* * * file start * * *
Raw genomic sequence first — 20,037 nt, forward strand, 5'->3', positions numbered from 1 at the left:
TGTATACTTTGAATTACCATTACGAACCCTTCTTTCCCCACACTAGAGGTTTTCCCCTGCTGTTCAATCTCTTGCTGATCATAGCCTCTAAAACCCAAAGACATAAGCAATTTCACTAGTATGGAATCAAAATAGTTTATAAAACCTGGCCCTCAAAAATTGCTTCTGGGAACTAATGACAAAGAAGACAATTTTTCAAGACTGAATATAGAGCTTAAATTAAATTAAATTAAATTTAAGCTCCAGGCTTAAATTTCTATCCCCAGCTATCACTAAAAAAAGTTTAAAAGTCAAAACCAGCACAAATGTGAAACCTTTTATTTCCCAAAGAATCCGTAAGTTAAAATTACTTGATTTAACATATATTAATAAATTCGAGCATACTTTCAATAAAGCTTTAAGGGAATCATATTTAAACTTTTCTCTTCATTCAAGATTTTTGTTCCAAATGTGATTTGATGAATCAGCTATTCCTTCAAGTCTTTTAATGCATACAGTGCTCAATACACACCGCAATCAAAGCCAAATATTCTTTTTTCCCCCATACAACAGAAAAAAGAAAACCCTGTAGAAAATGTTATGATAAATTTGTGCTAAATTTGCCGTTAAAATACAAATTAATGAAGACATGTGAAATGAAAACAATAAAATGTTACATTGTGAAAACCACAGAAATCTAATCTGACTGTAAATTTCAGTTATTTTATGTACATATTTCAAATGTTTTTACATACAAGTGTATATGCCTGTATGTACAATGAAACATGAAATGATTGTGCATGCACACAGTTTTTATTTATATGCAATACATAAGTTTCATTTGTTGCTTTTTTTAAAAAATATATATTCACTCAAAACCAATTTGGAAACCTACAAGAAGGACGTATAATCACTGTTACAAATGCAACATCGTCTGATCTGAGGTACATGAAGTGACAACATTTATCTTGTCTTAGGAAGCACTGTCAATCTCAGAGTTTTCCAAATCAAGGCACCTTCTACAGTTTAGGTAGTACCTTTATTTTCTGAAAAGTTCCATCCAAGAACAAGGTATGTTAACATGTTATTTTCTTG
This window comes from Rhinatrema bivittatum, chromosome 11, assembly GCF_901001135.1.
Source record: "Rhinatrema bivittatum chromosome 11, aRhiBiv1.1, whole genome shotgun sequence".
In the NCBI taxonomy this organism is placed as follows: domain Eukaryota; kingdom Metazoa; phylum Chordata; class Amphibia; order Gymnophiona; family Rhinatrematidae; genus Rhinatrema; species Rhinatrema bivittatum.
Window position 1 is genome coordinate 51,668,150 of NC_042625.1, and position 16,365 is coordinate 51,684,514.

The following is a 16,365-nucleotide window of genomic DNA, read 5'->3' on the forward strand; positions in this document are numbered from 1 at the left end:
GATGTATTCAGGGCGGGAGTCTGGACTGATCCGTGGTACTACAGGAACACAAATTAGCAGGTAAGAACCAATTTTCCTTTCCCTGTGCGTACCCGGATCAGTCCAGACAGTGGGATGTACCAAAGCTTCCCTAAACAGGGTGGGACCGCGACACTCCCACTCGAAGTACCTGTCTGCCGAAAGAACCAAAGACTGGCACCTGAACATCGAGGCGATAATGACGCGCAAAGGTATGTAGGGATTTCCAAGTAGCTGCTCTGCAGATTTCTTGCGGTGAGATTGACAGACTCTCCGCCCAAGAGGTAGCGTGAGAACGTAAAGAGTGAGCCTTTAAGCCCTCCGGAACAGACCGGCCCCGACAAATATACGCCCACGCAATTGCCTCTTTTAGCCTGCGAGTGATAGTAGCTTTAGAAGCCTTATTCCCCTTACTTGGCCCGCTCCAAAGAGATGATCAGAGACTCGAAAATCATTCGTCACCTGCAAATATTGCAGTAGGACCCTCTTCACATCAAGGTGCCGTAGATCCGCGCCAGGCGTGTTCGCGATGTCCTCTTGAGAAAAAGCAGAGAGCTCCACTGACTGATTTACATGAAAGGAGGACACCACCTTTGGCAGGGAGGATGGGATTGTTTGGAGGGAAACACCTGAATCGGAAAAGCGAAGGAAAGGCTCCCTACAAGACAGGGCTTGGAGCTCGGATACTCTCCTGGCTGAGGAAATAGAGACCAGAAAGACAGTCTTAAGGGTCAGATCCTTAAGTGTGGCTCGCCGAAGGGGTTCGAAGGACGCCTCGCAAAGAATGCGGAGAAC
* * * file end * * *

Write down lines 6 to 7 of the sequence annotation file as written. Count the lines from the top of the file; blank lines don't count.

Window position 1 is genome coordinate 51,668,150 of NC_042625.1, and position 16,365 is coordinate 51,684,514.

The following is a 16,365-nucleotide window of genomic DNA, read 5'->3' on the forward strand; positions in this document are numbered from 1 at the left end: